Creating wild images without traveling too far.
Shooting Wild Images
There are many places we can go to find wild images. Traveling to far off places isn’t always possible so in order to get photos of wild animals, birds or bugs we can explore areas that are near by. We can also choose to find other definitions of the word. Wild child, wild hair, wild weather, or a wild ride in a car or at an amusement park. It’s fun to try to think outside the box sometimes when creating an image for a theme.
Capturing Wild Images
Remember when shooting with a long lens to keep your shutter speed faster than your focal length in order to reduce camera shake.
Brent’s rule is to set your shutter speed at twice your focal length unless you are shooting in lower light and using higher ISO as that will lead to added noise in your image.
BootCamp Masterclass & Challenge – WILD
Ever wondered what happens inside Photo BootCamp Academy? Each month Brent creates a brand new Masterclass and challenge for BootCamp members and then gives feedback on images throughout the month. At the end of the month the best images are published in the magazine below.
Watch the full ‘WILD’ Masterclass and Challenge below and discover how to post process your wild image to make it POP!
Developing In Lightroom
1. First things first, take a look at your image, what do you see that distracts you from the main subject? Crop the image to get rid of any of these distracting elements. Use your crop tool guidelines to help create the best composition whether it’s the rule of thirds or any of the other compositional guidelines that are available. Straighten your image as well if necessary.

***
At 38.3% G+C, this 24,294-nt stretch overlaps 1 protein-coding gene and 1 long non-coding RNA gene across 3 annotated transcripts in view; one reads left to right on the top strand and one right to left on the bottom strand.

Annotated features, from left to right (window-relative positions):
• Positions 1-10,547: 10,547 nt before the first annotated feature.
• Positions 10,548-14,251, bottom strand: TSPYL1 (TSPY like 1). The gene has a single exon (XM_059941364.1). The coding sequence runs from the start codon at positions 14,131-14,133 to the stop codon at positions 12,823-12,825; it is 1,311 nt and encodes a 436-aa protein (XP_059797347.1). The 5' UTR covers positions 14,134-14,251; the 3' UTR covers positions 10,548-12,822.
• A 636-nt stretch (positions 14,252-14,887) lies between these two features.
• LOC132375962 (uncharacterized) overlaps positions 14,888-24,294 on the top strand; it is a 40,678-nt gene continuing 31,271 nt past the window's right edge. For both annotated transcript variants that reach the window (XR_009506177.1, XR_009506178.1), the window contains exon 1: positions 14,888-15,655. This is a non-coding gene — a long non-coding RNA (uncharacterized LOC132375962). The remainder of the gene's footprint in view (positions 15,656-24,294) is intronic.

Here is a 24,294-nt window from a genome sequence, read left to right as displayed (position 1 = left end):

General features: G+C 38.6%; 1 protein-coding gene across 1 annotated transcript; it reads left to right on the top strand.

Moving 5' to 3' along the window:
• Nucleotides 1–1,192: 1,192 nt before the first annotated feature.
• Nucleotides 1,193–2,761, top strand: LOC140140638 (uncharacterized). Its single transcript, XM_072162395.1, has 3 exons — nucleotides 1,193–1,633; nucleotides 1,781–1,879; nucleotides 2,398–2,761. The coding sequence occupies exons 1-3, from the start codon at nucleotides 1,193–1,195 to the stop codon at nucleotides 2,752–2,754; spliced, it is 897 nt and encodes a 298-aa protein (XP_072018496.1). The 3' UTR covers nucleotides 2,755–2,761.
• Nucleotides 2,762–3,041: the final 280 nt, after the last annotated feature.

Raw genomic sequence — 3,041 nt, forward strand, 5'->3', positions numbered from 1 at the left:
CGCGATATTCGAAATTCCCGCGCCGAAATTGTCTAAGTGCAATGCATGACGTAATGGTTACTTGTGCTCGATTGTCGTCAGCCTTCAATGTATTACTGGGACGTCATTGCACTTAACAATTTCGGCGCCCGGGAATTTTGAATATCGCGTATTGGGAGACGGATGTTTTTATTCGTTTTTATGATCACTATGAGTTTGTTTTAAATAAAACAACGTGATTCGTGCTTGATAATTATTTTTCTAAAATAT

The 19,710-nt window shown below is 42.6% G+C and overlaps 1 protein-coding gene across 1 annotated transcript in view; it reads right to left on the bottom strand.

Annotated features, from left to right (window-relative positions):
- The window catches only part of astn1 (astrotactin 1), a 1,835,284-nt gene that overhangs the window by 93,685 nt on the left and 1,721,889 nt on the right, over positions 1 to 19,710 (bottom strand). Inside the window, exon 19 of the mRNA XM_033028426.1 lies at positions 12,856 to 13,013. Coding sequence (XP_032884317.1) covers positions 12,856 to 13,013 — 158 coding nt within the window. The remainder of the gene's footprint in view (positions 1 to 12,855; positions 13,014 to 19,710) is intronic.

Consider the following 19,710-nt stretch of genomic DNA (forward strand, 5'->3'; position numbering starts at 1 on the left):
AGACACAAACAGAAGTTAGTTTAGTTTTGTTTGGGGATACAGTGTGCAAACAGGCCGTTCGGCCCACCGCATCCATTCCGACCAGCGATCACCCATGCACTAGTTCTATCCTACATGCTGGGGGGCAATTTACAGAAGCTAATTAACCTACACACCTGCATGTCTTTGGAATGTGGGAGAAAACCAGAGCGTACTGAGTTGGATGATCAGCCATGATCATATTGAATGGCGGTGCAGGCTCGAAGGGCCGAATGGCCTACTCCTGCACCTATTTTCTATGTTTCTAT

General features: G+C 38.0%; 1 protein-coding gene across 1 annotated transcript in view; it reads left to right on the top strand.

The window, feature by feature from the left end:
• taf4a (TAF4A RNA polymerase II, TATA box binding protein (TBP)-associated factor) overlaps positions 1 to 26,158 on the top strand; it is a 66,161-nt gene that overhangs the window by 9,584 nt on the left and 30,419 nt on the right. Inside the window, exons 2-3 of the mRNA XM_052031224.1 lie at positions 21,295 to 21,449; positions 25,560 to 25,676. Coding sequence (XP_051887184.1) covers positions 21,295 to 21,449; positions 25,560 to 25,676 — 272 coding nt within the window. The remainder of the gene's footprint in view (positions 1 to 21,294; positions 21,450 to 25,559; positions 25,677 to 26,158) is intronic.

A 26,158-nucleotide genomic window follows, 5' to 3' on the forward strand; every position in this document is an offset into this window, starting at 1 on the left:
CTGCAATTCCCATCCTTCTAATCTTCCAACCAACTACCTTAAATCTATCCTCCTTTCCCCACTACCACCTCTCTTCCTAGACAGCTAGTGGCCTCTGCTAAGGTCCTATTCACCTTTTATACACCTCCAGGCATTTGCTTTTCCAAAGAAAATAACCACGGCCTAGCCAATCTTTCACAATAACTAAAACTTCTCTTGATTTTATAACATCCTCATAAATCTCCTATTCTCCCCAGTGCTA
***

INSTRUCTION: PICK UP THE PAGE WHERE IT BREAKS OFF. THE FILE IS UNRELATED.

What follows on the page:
2. Next move on to the sliders. Check your white balance, is it okay as shot or does it need to be adjusted? Make sure your exposure is good, adjust if needed. Take a look at your histogram, are you clipping your whites or smashing your blacks? Do a highlight and shadows check and increase or decrease to bring out what you want to see in your image.
To set your whites and blacks in Lightroom just shift and double click white (or black) and it will automatically set the white/black points for you. Then adjust them further to your taste.
3. In the details panel, we’ll want to sharpen only parts of the image, not the blurred out background or parts of the images that you don’t really want to pop. To create a mask showing the edges and areas we want to sharpen Option/Alt click on Sharpen and drag to the right. This will show you the white areas that will be sharpened and the black areas that will not be. Select and increase the sharpening to where you want it to be. Reduce the noise either generally or colour noise if you were shooting at a higher ISO.
4. Enable profile correction based on the lens you’re using as every lens has light fall off so adjust the vignetting to compensate for this and to draw the attention to the subject of your image. Then click the remove chromatic aberration option.
5. You can go to the effects panel and add extra vignetting to your taste.
Using the backslash key will show you the before and after of your edited image. Use this to see what other changes may need to be made to help improve your shot.
6. Look for any other distractions, areas that may be too light or too dark. Using the gradient tool can make it easy to reduce exposure, highlights (or increase as the case may be) the areas that are distracting.